If you visit the Octagon House Museum on a Thursday, consider combining with a visit, a block away, to the Ringgold–Carroll House located at 1801 F Street, NW (open Mondays, Wednesdays, and Thursdays from 2:30–4:30 p.m. as the “Ringgold Museum”). Also known as the DACOR Bacon House and John Marshall House, this historic residence, where Chief Justice John Marshall and other notables lived, has been adapted as office space by the Diplomatic and Consular Officers Retired (DACOR) organization.
Various historic buildings, like Tudor Place, Dumbarton House, and Arlington House (all discussed below) and Mount Vernon. The Decatur House at Lafayette Square has tours only on Mondays (no fee).
Visit Historic Georgetown. Enjoy shopping or just viewing homes along the narrow streets. Fine restaurants, along the main streets and on the waterfront.
Upper Georgetown or not far beyond:
Tudor Place and Gardens (1816 federal-style mansion and surrounding gardens) (admission fee).
Dumbarton Oaks Museum (north of Tudor Place) featuring Byzantine and pre-Columbian art (free admission); Dumbarton Oaks Gardens (admission fee until winter season begins November 1); and National Park Service’s Dumbarton Oaks Park (naturalistic gardens creating an illusion of country life within the city).
Dumbarton House (not part of Dumbarton Oaks; east of Tudor House) is a fine example of Federal period architecture with 18th- and 19th-century furniture and decorative arts of the Republic's formative years. Fee for admission.
National Cathedral (north of Georgetown at the intersection of Massachusetts and Wisconsin Avenues) (check website for concerts, tours, and events).
Theaters and Concerts; Educational Programs. D.C. and surrounding areas have many theaters and concerts, and educational programs that may interest you. Here are a few theaters to explore: Kennedy Center; Shakespeare Theatre Company; National Theatre; Arena Stage; Ford’s Theatre; Wooly Mammoth Theatre; Warner Theatre; Studio Theater; Folger Shakespeare Theatre; Signature Theatre; MGM Casino.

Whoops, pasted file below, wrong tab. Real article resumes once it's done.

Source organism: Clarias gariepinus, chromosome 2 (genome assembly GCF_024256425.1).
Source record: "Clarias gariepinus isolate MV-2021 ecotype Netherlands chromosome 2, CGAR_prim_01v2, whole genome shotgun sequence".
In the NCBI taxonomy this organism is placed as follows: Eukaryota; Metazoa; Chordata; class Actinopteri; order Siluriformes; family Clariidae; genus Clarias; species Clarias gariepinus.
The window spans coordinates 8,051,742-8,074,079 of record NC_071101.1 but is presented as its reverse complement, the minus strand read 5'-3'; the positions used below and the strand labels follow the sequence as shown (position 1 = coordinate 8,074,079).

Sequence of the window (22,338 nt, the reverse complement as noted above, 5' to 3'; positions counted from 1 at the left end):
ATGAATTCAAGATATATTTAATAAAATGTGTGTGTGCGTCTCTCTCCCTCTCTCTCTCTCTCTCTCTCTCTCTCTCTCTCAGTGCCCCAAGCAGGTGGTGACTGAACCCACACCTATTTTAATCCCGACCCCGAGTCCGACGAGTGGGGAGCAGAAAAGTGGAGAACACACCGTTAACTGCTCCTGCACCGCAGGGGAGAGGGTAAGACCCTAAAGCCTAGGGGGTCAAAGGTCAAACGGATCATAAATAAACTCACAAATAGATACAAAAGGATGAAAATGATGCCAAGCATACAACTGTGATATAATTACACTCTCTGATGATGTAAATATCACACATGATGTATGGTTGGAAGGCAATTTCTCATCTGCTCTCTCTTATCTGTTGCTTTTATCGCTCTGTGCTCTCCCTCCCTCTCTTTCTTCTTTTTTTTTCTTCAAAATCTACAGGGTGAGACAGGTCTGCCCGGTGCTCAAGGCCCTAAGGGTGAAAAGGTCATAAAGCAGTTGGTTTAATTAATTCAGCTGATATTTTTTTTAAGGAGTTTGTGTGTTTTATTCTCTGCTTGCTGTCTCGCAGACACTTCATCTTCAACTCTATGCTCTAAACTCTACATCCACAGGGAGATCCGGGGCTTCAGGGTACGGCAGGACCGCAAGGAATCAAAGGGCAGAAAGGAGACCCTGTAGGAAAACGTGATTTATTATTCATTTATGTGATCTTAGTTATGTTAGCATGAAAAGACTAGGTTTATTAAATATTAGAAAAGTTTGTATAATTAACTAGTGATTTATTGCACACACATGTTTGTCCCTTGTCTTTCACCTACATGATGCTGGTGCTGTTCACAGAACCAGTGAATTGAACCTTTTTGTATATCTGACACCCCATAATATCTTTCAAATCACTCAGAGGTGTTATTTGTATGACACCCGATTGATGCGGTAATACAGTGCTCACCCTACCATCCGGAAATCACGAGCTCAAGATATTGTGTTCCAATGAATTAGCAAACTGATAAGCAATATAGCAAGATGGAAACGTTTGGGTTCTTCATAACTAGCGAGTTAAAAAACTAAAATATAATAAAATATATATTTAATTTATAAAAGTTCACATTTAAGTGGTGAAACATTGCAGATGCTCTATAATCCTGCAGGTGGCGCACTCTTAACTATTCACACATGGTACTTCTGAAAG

And the D.C. tourism website lists more theaters and more concerts.
Some of the other organizations offering educational programs and concerts are:
the Smithsonian Associates (tours and other educational events and courses);
the National Cathedral (concerts and lectures);
the Library of Congress; and
Monuments and Memorials; National Cemetery:
Washington Monument. Take the elevator to the top for spectacular views of the city.
For similar views try the Old Post Office Pavilion Clock Tower (run by National Park Service; free admission) located in the Trump International Hotel on Pennsylvania Avenue at 11th Street, NW, a 16-minute walk from the hotel. Consider combining with a trip, steps away, to the National Archives or a museum on the Mall.
Thomas Jefferson Memorial. Looking out across the Tidal Basin toward the Washington Monument.
World War II Memorial. Located west of the Washington Monument, at the start of the Lincoln Memorial Reflecting Pool.
Martin Luther King, Jr. Memorial. Across Independence Avenue from the Reflecting Pool and near the Tidal Basin.
Korean War Veterans Memorial. Just south of the end of the Reflecting Pool, near the Lincoln Memorial, this memorial is dedicated to those who fought in the three- year Korean War.
Vietnam Veterans Memorial. Just north from the end of the Lincoln Memorial Reflecting Pool, the somber granite memorial wall chronologically lists the names of more than 58,000 Americans who gave their lives in service to their country in the Vietnam War.
Lincoln Memorial. At the end of the Reflecting Pool.
Arlington National Cemetery, is among the most hallowed ground in our nation. It is situated opposite the Lincoln Memorial just across the river at the foot of Memorial Bridge. It offers walking tours. From the hotel, you can take the subway to the Arlington Cemetery Metro Station. Highlights include the Tomb of the Unknown Soldier and John F. Kennedy’s gravesite. Also on the site is historic Arlington House, which belonged to Robert E. Lee’s father-in-law, George Washington Parke Custis, who inherited the property from Martha Washington (who, with George Washington, had raised him as a child). Lee’s wife inherited the property before the outbreak of the Civil War, and it now serves as the Robert E. Lee Memorial. Being renovated by the National Park Service, Arlington House reopens in the fall of 2019, precise date uncertain.Bicycle From Georgetown Along the Chesapeake and Ohio Canal to the Maryland Side of the Great Falls (or Drive There). The tow bath along the Canal, which starts in Georgetown, makes an excellent bicycling trail. (Google “Bicycles Georgetown DC” to find bicycle rentals.) The Great Falls, 16 miles from Georgetown, are impressive. Nearby, as an idea for lunch, is the Old Angler’s Inn, or you can return to Georgetown and have lunch on the waterfront or at one of the many restaurants in Georgetown. Or, on the Virginia Side of the Potomac River, drive to Great Falls Park Virginia (an 800-acre park with views of the Great Falls and hiking trails). Enjoy the overlooks on the George Washington Parkway on the way there.